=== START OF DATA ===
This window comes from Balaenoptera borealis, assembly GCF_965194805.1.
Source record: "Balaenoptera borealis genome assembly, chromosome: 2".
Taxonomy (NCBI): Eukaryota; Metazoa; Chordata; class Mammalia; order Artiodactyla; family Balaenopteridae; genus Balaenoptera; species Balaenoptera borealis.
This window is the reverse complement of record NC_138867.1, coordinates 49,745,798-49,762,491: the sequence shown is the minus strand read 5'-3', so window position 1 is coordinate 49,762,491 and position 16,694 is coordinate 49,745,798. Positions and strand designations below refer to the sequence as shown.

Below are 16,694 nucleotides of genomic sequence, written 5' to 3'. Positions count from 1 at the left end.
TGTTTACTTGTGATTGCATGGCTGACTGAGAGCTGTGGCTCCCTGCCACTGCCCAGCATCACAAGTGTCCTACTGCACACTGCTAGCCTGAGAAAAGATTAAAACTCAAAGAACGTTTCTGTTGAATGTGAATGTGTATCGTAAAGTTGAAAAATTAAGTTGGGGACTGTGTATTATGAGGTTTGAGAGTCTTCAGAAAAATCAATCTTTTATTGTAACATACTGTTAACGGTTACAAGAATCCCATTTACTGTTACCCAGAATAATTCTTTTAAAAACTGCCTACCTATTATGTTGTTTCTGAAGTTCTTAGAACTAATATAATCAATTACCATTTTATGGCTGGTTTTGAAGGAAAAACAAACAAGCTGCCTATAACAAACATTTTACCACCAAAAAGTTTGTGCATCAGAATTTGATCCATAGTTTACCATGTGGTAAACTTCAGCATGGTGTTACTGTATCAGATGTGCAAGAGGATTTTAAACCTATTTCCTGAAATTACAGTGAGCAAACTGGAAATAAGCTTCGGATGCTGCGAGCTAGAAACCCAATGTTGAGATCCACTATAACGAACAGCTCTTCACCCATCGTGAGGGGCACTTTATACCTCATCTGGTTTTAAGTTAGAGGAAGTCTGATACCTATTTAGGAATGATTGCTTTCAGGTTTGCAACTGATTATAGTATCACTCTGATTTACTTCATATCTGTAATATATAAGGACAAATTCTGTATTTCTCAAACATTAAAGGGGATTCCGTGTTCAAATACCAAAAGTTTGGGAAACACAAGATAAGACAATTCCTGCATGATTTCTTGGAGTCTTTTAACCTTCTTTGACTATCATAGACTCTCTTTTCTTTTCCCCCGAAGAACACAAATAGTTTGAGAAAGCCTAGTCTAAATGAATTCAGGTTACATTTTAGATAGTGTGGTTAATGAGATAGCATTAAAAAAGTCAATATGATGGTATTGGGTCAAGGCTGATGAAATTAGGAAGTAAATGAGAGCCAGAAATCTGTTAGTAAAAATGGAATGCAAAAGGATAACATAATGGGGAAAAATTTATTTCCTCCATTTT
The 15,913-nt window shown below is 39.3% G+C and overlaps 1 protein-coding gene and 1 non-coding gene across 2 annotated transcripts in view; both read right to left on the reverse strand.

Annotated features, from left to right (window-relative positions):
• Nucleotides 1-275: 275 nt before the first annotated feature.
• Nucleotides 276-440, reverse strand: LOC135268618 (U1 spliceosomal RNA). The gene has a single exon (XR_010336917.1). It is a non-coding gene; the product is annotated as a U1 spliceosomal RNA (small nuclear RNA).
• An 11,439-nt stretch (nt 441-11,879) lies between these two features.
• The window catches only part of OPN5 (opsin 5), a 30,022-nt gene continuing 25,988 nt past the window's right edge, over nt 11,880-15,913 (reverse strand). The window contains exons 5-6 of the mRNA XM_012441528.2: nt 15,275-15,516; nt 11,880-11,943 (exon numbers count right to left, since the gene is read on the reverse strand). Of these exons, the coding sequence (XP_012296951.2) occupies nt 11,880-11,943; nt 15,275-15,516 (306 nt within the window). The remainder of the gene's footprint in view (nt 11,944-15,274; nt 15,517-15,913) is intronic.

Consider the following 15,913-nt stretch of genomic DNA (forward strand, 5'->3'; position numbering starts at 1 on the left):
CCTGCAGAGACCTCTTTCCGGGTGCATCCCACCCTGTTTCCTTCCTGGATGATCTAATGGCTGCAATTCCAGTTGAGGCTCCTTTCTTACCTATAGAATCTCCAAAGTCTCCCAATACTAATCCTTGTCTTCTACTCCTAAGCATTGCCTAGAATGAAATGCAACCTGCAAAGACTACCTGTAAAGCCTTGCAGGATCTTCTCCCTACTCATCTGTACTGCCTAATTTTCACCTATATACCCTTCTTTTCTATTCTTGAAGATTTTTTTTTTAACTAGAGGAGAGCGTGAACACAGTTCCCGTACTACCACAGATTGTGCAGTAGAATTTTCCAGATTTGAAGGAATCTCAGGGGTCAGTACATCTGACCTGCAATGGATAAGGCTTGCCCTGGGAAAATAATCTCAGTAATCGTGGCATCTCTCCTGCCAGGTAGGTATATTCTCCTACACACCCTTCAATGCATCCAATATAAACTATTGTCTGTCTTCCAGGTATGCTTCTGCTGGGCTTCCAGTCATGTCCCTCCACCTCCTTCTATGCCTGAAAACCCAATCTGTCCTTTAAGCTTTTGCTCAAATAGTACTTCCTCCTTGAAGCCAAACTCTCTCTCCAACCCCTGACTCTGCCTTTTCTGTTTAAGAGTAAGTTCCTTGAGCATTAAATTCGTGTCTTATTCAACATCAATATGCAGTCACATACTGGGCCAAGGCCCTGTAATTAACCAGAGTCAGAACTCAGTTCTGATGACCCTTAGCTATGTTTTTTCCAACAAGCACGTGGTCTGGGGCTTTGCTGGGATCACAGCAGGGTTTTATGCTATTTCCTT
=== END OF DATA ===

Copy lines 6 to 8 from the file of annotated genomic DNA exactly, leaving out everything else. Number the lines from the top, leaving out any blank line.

TGTTTACTTGTGATTGCATGGCTGACTGAGAGCTGTGGCTCCCTGCCACTGCCCAGCATCACAAGTGTCCTACTGCACACTGCTAGCCTGAGAAAAGATTAAAACTCAAAGAACGTTTCTGTTGAATGTGAATGTGTATCGTAAAGTTGAAAAATTAAGTTGGGGACTGTGTATTATGAGGTTTGAGAGTCTTCAGAAAAATCAATCTTTTATTGTAACATACTGTTAACGGTTACAAGAATCCCATTTACTGTTACCCAGAATAATTCTTTTAAAAACTGCCTACCTATTATGTTGTTTCTGAAGTTCTTAGAACTAATATAATCAATTACCATTTTATGGCTGGTTTTGAAGGAAAAACAAACAAGCTGCCTATAACAAACATTTTACCACCAAAAAGTTTGTGCATCAGAATTTGATCCATAGTTTACCATGTGGTAAACTTCAGCATGGTGTTACTGTATCAGATGTGCAAGAGGATTTTAAACCTATTTCCTGAAATTACAGTGAGCAAACTGGAAATAAGCTTCGGATGCTGCGAGCTAGAAACCCAATGTTGAGATCCACTATAACGAACAGCTCTTCACCCATCGTGAGGGGCACTTTATACCTCATCTGGTTTTAAGTTAGAGGAAGTCTGATACCTATTTAGGAATGATTGCTTTCAGGTTTGCAACTGATTATAGTATCACTCTGATTTACTTCATATCTGTAATATATAAGGACAAATTCTGTATTTCTCAAACATTAAAGGGGATTCCGTGTTCAAATACCAAAAGTTTGGGAAACACAAGATAAGACAATTCCTGCATGATTTCTTGGAGTCTTTTAACCTTCTTTGACTATCATAGACTCTCTTTTCTTTTCCCCCGAAGAACACAAATAGTTTGAGAAAGCCTAGTCTAAATGAATTCAGGTTACATTTTAGATAGTGTGGTTAATGAGATAGCATTAAAAAAGTCAATATGATGGTATTGGGTCAAGGCTGATGAAATTAGGAAGTAAATGAGAGCCAGAAATCTGTTAGTAAAAATGGAATGCAAAAGGATAACATAATGGGGAAAAATTTATTTCCTCCATTTT
The 15,913-nt window shown below is 39.3% G+C and overlaps 1 protein-coding gene and 1 non-coding gene across 2 annotated transcripts in view; both read right to left on the reverse strand.

Annotated features, from left to right (window-relative positions):